Over the Fence: Farm Tour

Barn Tour
Cherrybrook Blue Suede Shoes, at Wind Fields Farm, didn’t seem to mind the attention of visitors.

There is a farm in off the beaten path in Virginia’s beautiful horse country that I have been driving past since I was about 12 years old. Picture miles of well-kept black fencing that follows the ups and downs of a winding country road. There’s the main driveway for Wind Fields Farm and then the farm entrance with a cute cottage at the road (of course, I’m partial to the farm entrance) and endless tree-lined stone walls that border the fields.

Green pastures roll away from the road, racing to the edge of a distant, dense forest that hides Goose Creek and wildlife like bald eagles, fox and black bear. After a while the fencing changes to the style of the next farm. The road (when I was a kid it was referred to just a “734” now as the suburbs creep ever closer, it has a name: Snickersville Pike) curves to the right, drops down an incline and abruptly dumps you out on a much less appealing and busier road. A left turn on Route 50 puts you on a fast track to Washington, DC about 40 miles away. A right turn takes you straight into the historic and horsey town of Middleburg.

I grew up in the area, and detour by that farm any chance I get. I found these nice pictures from when the farm was last for sale. Last weekend, my friend Eliza and I took a tour of the incredible 463-acre farm during the annual Hunt Country Farm Tour hosted for the past 56 years by Trinity Church in Upperville. It was a thrill to turn down the long driveway, poke around on the beautiful grounds, walk through the barn and experience the farm. Now if I could only live there. I realized after the fact that I hardly took any pictures while we were there. I was too awestruck!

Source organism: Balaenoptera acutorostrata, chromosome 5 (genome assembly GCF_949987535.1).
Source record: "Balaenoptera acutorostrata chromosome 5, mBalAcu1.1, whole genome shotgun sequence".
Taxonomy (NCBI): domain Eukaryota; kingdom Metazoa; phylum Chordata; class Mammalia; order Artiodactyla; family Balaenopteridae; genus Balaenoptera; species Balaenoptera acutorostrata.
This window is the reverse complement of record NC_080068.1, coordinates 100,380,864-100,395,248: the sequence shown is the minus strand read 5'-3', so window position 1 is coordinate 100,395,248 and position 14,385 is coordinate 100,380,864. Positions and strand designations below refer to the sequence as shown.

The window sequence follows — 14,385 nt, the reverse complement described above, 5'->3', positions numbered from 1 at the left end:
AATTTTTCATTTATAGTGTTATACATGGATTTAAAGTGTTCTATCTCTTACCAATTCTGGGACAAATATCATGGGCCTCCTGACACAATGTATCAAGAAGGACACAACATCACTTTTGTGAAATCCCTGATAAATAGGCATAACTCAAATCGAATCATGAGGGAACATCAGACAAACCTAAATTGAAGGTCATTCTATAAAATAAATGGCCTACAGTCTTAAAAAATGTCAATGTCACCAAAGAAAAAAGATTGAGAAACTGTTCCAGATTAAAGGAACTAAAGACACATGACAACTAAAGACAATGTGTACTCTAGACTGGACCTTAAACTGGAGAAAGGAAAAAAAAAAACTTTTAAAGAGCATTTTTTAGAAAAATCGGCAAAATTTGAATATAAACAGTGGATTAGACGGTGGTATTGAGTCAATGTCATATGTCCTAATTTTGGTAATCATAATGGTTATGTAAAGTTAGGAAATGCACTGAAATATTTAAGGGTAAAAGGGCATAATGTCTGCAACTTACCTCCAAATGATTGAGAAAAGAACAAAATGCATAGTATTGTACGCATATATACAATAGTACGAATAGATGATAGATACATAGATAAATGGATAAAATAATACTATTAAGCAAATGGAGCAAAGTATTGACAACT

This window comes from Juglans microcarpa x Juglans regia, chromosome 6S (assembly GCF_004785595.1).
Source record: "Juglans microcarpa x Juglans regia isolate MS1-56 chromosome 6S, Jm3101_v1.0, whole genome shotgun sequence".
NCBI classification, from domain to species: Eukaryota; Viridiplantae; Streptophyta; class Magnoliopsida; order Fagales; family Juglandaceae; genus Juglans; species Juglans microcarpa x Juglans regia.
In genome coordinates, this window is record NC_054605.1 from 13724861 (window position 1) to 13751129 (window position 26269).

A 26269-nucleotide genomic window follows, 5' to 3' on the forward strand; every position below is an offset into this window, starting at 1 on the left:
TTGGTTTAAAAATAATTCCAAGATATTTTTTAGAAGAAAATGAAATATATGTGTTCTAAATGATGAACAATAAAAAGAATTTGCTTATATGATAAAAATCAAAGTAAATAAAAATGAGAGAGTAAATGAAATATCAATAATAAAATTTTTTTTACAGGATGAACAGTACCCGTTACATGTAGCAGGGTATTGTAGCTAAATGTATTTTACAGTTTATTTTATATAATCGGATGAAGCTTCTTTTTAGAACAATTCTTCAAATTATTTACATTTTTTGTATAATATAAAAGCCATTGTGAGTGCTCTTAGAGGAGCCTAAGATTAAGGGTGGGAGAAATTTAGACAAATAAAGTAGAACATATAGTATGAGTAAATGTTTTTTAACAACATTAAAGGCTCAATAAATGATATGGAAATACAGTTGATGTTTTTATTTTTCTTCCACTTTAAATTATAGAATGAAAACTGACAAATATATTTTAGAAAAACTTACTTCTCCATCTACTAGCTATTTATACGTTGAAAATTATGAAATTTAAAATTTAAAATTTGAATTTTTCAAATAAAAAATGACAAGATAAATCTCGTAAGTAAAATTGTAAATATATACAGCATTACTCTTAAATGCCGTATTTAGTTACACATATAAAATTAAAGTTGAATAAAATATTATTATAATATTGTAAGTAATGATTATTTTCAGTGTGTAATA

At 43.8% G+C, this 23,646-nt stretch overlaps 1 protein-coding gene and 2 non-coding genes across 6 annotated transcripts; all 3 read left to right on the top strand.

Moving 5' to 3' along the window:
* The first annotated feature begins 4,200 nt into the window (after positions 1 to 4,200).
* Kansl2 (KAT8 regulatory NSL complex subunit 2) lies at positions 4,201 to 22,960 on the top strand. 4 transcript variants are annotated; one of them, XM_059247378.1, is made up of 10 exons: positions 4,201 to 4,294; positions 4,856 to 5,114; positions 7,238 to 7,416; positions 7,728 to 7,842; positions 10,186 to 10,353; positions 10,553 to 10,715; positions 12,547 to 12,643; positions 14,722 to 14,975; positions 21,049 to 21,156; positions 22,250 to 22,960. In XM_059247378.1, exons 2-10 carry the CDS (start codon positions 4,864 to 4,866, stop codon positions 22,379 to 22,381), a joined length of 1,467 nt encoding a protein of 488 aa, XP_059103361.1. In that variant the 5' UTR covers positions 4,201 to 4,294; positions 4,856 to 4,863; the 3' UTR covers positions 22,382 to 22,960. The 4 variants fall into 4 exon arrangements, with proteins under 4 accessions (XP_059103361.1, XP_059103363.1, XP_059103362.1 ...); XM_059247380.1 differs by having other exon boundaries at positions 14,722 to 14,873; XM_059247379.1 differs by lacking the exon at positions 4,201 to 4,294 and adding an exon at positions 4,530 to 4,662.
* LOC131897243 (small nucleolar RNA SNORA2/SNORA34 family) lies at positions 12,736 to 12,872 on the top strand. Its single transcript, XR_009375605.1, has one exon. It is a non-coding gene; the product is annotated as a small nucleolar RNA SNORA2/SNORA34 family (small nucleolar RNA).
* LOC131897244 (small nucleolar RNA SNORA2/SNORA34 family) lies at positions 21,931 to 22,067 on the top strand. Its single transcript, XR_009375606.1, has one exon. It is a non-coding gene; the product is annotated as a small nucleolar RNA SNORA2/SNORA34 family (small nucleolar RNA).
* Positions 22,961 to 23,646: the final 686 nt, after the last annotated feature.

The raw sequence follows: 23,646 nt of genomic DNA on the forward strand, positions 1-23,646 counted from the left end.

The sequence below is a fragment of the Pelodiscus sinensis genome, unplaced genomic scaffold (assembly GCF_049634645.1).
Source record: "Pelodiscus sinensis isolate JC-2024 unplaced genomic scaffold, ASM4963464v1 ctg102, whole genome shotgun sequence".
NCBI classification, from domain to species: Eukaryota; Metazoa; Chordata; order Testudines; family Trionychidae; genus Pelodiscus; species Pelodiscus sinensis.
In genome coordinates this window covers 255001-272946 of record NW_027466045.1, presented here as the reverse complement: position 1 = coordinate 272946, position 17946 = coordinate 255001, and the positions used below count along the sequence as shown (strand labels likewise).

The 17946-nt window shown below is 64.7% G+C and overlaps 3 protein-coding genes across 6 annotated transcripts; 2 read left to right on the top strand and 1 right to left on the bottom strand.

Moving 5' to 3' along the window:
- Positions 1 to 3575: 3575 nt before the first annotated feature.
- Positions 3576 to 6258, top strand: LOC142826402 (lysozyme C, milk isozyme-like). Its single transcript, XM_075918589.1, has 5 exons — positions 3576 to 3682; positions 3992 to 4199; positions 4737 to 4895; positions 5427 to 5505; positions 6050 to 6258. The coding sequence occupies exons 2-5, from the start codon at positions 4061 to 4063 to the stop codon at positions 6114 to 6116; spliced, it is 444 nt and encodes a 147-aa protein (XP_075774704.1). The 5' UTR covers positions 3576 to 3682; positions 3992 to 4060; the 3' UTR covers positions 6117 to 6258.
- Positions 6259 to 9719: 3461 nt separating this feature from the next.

That day, we happily drove, drove, drove around the countryside, stopping at some other choice places on the self-guided tour and lingered over beautiful barns, beautiful horses. Here are some images from the day.

Barn Tour
On the tour, we met Innkeeper, the last son of Secretariat still alive today. He is in great shape in his retirement at the M.A.R.E (Middleburg Agriculture Research and Extension) Center on the tour.
Barn Tour
What the barn at Poplar Grange in Marshall, Virginia lacked in history, it more than made up for in the shining wood paneling and gorgeous horseflesh inside.
Barn Tour
The rolling hills of Poplar Grange
Barn Tour
Rock Hill Farm in Bluemont, Virginia is home to working hunters and is on the National Register of Historic Places.
Barn Tour
This old piece of farming equipment has been turned into a sturdy bar at Rock Hill Farm, which is on a conservation easement with the Virginia Outdoors Foundation.
Barn Tour
A little turnout pasture at Rock Hill Farm.

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